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Social distancing: How close is too close?

17:31 19/03/2020

While police across Belgium have been patient during the first couple of days of the government’s second round of measures to control the spread of the coronavirus, they won’t be for long.

Agents have been patrolling the streets on foot, breaking up groups of people. “We are approaching people in the street, asking if they are members of the same family and making sure they are staying far enough away from each other,” Brussels-Ixelles police zone spokesperson Ilse Van de Keere told Bruzz.

The official rule: Keep 1.5 metres away from anyone who does not live in the same home as you. And do not take to the streets with more than one other person. Families out together are an exception.

But what the government and police really want you to do is stay at home unless you are on your way to the grocery store or a few other places that are allowed to stay open, such as pharmacies and press shops.

Pole position

“We’re not trying to play gestapo here, but there will be sanctions against offenders,” said Ine Van Wymersch of the public prosecutor’s office in Brussels. This is especially true for businesses, she said – like cafes that secretly let customers in – but also for individuals.

“If someone is caught two or three times in a park, for example, flouting the ban on gathering in groups, they won’t get any sympathy from us. We are being strict not because we want to, but because we have to fight this virus.”

The same is true in other cities: Police in Leuven intervened in 40 illegal groups of people since yesterday morning, and in Diest agents are equipped with a pole to show people just what 1.5 meters looks like.

“No, we’re not smacking people with the pole,” joked Diest mayor Christophe De Graef, “we’re just using it to show how far away from each other people need to stand.” He told VRT that far too few people in the street were respecting the distance. “The pole gives them a good idea how far 1.5 meters really is.”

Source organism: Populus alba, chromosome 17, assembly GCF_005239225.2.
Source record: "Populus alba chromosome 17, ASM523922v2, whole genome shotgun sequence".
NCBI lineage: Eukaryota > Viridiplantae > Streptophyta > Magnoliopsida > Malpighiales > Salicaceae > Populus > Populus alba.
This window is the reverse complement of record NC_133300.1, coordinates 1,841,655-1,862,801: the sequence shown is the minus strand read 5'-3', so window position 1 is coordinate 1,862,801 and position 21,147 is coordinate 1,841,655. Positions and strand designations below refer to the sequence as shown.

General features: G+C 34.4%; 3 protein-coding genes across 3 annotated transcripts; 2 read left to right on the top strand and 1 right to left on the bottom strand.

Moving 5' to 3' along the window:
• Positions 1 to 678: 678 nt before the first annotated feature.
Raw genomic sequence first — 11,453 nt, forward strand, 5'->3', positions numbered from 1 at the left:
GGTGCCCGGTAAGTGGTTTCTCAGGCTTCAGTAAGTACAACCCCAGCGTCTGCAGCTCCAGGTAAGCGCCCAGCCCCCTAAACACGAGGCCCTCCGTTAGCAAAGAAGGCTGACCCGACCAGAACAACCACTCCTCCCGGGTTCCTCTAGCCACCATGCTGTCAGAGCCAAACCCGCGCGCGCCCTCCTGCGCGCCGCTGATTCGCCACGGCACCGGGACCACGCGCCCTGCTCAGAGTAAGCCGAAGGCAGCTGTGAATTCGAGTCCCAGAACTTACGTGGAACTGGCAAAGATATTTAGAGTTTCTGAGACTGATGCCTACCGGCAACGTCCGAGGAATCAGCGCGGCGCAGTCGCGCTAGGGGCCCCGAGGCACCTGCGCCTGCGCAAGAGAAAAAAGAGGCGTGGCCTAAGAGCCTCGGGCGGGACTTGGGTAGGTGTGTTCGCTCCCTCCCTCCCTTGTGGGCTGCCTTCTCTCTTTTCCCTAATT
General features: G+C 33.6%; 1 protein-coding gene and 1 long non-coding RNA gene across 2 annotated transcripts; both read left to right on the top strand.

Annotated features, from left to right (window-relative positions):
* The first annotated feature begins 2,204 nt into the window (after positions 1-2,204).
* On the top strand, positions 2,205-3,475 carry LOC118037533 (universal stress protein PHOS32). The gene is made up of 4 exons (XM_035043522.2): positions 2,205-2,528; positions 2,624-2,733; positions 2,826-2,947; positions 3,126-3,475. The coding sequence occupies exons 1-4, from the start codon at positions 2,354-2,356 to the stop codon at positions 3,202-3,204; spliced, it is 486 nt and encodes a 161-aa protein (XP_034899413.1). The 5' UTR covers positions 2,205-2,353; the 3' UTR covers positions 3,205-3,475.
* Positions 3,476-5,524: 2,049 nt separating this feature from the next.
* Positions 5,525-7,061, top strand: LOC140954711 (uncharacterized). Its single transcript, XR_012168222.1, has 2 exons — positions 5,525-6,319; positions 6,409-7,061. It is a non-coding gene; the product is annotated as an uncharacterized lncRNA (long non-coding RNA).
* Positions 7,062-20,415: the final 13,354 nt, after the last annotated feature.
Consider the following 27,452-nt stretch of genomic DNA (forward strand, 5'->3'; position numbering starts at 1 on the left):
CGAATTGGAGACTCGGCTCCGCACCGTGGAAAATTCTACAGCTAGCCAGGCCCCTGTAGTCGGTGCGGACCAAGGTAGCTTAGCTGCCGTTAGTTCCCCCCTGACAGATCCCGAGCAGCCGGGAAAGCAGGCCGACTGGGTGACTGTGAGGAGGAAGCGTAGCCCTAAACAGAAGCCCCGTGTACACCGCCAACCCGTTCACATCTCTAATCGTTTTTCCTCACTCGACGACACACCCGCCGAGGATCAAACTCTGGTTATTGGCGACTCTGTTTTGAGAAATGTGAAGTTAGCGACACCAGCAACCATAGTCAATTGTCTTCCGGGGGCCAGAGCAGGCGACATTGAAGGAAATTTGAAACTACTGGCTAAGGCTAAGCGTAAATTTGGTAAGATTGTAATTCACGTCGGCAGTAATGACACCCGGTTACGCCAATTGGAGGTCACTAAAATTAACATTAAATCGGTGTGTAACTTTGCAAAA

Forest bathing

Finally, forest rangers have also been given the power this week to administer fines to those not respecting the regulations in nature areas. Many people have already taken to walking paths in woodlands as a way to get out of the house.

“It’s relatively obvious to determine members of the same family,” ranger Björn Deduytsche told VRT. “If I see a group of people who are all the same age, then alarms go off.”

There was confusion after the government announcement on Tuesday evening about guidelines around outdoor activity. To be clear: It is fine to go walking or jogging, whether in the city or in a natural area. But you must go alone or with no more than one other person. Parents with children are an exception. Should you run into other walkers or joggers, stay at least 1.5 metres away from them.

And you shouldn’t travel a distance to take part in recreational activities. If you pop over to the local nature reserve in your car, that’s fine. If you drive an hour to walk on the beach, that’s not.

The government also asks that people not hang around in outdoor areas – even if the weather is fine, as it was yesterday. If you aren’t getting any exercise, go home. That includes children playing; all playgrounds are closed until at least 6 April.

Photo courtesy RobTV

Written by Lisa Bradshaw